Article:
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I'm starting to write a novel about Terrorism. This novel will reference various IT communications and I am wondering if I might reference your URL (security.stackexchange.com) in my novel. To add a bit of realism to the novel. I, myself are not obsessively concerned with IT security, I do take some precautions, though I am not "tin-foil hat" obsessive.

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    I took the liberty of editing your e-mail address out; it'll only attract spam. Also, answers to questions here should be judged by the community, so they should be posted here, not mailed to the asker. I also removed the "Regards", as these things are considered noise on Stack Exchange. (Yes, that feels a little weird, but you'll get used to it). If you disagree with my edit, you can roll it back. To roll it back, click on the "edited ... ago" above my avatar. That takes you to the edit history. From there, you can roll your post back to a previous version. – S.L. Barth - Reinstate Monica Nov 4 '16 at 9:14
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    P.S. While @S.L.Barth is of course correct, personally I at least would agree for you to use my username, if you send me a copy of the book ;-) – AviD Nov 4 '16 at 9:27
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    I also accept free t-shirts :P – AviD Nov 4 '16 at 9:27
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    How could anyone stop you from using a URL in a work of fiction? – user7146 Nov 9 '16 at 13:00
  • I hope I'm not added to yet another list. – Mark Buffalo Nov 15 '16 at 3:49
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Disclaimer: I am not a lawyer, and I cannot speak for Stack Overflow (the company behind Stack Exchange) or the community. Voting, answers and comments on this page will hopefully show what the community consensus is.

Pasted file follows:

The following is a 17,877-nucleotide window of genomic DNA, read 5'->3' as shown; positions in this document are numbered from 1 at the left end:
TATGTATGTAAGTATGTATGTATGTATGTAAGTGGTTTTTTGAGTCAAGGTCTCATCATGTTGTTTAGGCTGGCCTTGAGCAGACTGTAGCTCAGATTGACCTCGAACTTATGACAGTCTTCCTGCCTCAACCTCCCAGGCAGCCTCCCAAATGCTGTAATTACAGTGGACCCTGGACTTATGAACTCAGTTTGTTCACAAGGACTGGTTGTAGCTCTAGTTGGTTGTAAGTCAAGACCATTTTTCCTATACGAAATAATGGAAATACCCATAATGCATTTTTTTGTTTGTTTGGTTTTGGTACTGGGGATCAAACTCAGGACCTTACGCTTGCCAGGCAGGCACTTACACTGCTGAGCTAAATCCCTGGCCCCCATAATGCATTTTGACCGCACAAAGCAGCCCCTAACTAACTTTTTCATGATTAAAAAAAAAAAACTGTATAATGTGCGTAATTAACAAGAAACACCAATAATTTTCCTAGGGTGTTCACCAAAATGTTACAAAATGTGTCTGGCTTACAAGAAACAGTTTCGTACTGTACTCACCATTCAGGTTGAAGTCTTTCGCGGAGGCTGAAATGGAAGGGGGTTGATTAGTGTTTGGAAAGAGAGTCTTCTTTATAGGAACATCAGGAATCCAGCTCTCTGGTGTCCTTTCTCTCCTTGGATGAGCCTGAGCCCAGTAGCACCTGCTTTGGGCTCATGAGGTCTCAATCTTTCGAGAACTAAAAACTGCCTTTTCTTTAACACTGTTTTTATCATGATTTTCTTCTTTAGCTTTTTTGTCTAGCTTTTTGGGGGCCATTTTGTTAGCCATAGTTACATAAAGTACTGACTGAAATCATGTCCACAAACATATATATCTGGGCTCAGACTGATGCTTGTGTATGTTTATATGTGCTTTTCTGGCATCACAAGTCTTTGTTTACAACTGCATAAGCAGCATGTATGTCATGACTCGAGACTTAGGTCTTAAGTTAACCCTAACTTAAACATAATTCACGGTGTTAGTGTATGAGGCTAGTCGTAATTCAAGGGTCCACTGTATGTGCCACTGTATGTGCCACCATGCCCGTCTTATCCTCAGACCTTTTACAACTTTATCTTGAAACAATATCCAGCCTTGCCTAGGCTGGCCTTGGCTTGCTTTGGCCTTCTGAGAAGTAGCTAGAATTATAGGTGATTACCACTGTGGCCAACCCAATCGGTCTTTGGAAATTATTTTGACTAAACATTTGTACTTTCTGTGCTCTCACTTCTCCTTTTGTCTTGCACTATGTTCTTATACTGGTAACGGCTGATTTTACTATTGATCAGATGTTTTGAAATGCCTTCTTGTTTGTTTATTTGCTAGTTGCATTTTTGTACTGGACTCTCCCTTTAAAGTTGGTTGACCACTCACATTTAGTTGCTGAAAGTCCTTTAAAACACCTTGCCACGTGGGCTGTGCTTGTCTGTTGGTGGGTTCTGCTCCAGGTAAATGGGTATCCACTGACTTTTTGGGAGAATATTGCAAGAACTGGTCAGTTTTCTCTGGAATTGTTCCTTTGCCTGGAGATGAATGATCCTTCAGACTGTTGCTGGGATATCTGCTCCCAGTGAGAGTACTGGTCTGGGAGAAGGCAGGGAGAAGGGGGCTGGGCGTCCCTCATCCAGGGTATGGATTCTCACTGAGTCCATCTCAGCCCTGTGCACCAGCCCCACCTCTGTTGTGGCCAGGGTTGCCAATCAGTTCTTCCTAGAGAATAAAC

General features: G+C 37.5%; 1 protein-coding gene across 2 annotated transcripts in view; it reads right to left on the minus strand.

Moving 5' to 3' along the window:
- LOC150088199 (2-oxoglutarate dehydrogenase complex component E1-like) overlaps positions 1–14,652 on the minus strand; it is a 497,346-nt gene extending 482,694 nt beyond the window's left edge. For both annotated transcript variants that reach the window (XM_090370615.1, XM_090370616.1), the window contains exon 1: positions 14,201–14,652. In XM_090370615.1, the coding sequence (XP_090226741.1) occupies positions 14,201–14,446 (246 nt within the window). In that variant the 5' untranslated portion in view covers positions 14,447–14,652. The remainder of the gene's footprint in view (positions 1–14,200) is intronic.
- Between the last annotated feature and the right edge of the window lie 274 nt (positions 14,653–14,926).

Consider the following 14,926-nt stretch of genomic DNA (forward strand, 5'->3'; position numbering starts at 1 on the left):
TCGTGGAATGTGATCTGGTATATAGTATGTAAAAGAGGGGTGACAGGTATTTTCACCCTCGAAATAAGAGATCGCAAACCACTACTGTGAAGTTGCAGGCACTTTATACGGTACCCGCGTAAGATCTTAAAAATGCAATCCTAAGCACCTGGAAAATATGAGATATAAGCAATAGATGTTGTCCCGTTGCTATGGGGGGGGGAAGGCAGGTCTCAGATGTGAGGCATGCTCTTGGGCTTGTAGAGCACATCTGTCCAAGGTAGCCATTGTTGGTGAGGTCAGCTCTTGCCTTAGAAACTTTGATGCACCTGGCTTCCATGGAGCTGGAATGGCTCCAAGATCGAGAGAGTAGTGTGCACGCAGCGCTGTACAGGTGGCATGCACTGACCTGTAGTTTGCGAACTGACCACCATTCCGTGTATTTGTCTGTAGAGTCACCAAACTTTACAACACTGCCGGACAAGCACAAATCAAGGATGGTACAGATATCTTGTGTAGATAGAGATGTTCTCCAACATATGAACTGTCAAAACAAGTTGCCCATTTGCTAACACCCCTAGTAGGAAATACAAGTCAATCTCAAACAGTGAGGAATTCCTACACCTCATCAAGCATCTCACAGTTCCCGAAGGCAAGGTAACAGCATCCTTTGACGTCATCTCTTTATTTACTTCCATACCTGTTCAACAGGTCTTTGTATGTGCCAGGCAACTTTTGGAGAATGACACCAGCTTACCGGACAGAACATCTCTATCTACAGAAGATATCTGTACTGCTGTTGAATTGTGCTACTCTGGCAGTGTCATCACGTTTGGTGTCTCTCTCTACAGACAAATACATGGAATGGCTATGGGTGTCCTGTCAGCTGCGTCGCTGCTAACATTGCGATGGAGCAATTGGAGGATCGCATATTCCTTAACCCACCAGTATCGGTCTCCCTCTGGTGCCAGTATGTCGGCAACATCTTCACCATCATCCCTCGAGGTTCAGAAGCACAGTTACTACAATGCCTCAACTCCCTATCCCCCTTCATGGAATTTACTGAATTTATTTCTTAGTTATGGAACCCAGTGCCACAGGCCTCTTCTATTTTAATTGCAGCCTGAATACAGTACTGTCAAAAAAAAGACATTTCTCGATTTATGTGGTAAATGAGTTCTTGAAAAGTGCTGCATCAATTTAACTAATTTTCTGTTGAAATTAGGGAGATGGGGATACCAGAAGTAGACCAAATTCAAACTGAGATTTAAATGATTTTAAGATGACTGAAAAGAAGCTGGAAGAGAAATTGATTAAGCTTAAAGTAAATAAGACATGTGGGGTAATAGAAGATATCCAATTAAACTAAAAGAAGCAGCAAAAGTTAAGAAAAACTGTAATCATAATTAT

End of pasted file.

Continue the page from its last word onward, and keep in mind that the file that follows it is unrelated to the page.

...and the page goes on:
That said - just mentioning the URL should be fine. I do hope you'll portray us in a positive light.
Obviously, mentioning specific users by (user)name is risky. I for one would advise against that, unless they explicitly allow it themselves. Fortunately, you seem well aware of this type of netiquette.

If your characters - or you yourself - post questions on Security Stack Exchange, they'll find that our primary rules are "show your effort" and "ask specific questions".

  • "Can somebody hack my phone?" is going to get downvoted and closed, because it is a very general question that has a million variables - what model phone, what type of attack, what defenses are in place, and so on.
  • "Can somebody use bug CVE-.... to gain root privileges on Android (version nr)" is a lot better, if you can show why you believe this particular attack would work against this particular target.
    If you've actually tried the attack on your own devices, and can show the results ("According to the CVE, I should get response X, but I'm getting Y") you're likely to get a warm welcome.

On closing, I'd like to point out that we also have a Stack Exchange site for writers - https://writers.stackexchange.com . I'm not active there myself, but it's a safe bet that the same advice applies: before asking, show that you've done some research.

EDIT: To get an official answer from Stack Overflow (the company), you can use the "contact us" link at the bottom of the page. Although my experience is that they handle these quickly, they do get a lot of mail, so be ready to wait for an answer.

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    Well, Rule #1 is of course "Be Nice" ;-) – AviD Nov 4 '16 at 9:26